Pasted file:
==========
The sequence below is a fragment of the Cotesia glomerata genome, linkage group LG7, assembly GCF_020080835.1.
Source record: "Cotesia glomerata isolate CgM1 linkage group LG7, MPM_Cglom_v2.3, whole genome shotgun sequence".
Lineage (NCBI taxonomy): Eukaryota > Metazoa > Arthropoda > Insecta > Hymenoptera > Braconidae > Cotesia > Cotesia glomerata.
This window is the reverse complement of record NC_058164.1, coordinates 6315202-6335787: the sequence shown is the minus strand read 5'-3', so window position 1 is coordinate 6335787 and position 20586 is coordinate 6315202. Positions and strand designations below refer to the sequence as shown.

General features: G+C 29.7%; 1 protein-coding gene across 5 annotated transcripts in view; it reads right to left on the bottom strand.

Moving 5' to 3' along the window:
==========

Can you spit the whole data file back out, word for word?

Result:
The sequence below is a fragment of the Cotesia glomerata genome, linkage group LG7, assembly GCF_020080835.1.
Source record: "Cotesia glomerata isolate CgM1 linkage group LG7, MPM_Cglom_v2.3, whole genome shotgun sequence".
Lineage (NCBI taxonomy): Eukaryota > Metazoa > Arthropoda > Insecta > Hymenoptera > Braconidae > Cotesia > Cotesia glomerata.
This window is the reverse complement of record NC_058164.1, coordinates 6315202-6335787: the sequence shown is the minus strand read 5'-3', so window position 1 is coordinate 6335787 and position 20586 is coordinate 6315202. Positions and strand designations below refer to the sequence as shown.

General features: G+C 29.7%; 1 protein-coding gene across 5 annotated transcripts in view; it reads right to left on the bottom strand.

Moving 5' to 3' along the window: